More than any leader since Mao Zedong, Xi has centralized power around himself. He is the state, and while this gives him immense control, it also means that every crisis is a test of his leadership — Wuhan perhaps most of all, as the country looks to their leader for reassurance and confidence.
Despite the laudatory efforts of Chinese healthcare workers, however, and forceful statements from Beijing, allegations of an initial — and potentially even ongoing — cover-up continue to hang over the Wuhan outbreak.
This virus could have been China’s chance to exorcise the ghosts of SARS once and for all, instead it may have exposed that, for all the progress in the past 17 years, fundamental flaws remain in place when it comes to handling a crisis like this — ones that could result in far greater danger in future.
Crisis and cover-up
Xi’s gathering of power around himself also means the Wuhan crisis will be more of a test of his personal control of the Party and country — and of the highly-centralized system he’s put in place in recent years.
By a number of measures, China’s handling of the current crisis has been infinitely better than during SARS. Authorities in Wuhan alerted the public to the new virus in mid-December, soon after the first cases were identified. Xi’s statement four weeks later drastically boosted the response and publicized the risk.
But behind this outwardly competent handling of a crisis there are signs of a deeper problem.
One of the oldest cliches in Chinese politics is that “the mountains are high and the emperor is far away.” Despite being an intensely centralized state, provincial authorities do not always act as Beijing would prefer, nor do commandments from on high — to crack down on corruption or reign in pollution, or to increase transparency — always trickle down to the provinces.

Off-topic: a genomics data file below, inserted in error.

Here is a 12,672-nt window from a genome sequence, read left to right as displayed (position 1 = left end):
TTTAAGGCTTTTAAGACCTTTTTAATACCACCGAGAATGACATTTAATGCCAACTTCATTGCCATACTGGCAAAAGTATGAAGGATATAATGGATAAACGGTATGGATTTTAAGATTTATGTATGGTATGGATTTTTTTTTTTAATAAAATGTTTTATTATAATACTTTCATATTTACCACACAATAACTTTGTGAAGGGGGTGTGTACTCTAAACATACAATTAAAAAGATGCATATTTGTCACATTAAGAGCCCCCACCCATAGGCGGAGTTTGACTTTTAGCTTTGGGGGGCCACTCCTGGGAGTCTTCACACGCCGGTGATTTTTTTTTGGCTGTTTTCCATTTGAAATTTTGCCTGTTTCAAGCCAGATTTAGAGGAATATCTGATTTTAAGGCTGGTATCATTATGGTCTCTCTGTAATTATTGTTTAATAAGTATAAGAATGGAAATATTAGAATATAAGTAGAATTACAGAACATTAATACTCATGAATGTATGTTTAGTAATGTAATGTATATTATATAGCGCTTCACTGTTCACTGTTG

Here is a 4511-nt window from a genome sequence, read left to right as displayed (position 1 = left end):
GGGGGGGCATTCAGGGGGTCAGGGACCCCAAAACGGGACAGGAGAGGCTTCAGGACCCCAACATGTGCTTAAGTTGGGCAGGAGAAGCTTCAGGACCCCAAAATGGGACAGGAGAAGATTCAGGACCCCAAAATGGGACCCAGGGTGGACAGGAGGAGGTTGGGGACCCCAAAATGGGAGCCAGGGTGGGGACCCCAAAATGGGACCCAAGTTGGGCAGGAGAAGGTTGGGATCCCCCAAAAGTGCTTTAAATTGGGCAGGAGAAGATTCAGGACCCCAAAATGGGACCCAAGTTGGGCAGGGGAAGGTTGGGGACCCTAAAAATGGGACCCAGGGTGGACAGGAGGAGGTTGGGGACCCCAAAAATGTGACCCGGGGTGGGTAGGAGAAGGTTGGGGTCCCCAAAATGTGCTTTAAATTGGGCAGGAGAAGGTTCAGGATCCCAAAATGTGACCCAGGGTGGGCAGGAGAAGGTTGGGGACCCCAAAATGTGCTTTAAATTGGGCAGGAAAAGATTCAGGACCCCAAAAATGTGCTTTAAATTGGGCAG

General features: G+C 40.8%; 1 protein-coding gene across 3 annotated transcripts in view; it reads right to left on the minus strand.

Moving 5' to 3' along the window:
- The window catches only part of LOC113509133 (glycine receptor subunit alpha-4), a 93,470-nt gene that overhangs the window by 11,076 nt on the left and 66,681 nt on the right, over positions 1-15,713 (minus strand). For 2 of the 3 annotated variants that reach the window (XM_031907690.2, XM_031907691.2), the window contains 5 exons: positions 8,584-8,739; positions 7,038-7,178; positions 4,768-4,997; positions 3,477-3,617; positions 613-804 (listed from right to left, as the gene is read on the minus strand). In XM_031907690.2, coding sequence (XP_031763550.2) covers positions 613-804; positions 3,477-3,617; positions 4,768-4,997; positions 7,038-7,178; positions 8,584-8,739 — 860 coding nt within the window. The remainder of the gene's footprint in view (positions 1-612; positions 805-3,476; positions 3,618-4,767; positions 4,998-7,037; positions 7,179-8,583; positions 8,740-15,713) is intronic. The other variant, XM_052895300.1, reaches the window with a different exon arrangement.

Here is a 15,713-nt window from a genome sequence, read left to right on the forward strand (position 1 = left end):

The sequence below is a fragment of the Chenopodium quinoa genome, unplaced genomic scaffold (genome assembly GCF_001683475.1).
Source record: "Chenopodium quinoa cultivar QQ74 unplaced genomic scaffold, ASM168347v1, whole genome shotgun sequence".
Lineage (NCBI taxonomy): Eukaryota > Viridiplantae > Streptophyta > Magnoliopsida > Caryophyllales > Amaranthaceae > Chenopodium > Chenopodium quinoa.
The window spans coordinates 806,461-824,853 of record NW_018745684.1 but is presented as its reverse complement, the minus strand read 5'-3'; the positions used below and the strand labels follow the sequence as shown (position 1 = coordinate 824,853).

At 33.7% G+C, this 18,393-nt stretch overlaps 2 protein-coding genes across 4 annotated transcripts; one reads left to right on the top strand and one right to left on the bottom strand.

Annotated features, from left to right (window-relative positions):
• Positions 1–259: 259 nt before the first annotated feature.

While unconfirmed, there are numerous indications that officials in Wuhan downplayed the risks of the virus for several weeks, delaying proper action and potentially increasing its spread.
Worst possible timing
Revelations about the true spread and severity of the virus only came after the four-week travel period had got underway, and restrictions on people leaving Wuhan itself did not come into place until Thursday. One woman identified as having the virus in South Korea even told health officials there that she visited a doctor in Wuhan with symptoms — after screening measures were introduced — but got sent on her way and was able to leave the country.
The pervasive censorship of the Chinese press and internet undoubtedly played a role in this, as did Xi’s years-long crackdown on civil society groups, forcing people to rely on official accounts and the transparency of officials whose own motivations are often completely apposite.
China learned hard lessons in 2003 at a terrible cost. The legacy of SARS could be seen in the central government’s response this month, and that of Chinese scientists, both of which deserve a great deal of credit.
But Xi has also reversed gradual liberalization and opening up which occurred post-SARS, massively centralizing power within the Communist Party once again. At the same time, he has overseen a crackdown on the internet, the press and civil society, and an anti-corruption purge that, while it has turfed out plenty of bad apples, may also have left provincial officials more afraid of angering Beijing.
Xi is the closest China has had to an emperor since Mao, but like the old saying goes, he’s often far away. The Wuhan virus shows what happens when the country has to rely on information filtering up to the top for decisive action to be taken.
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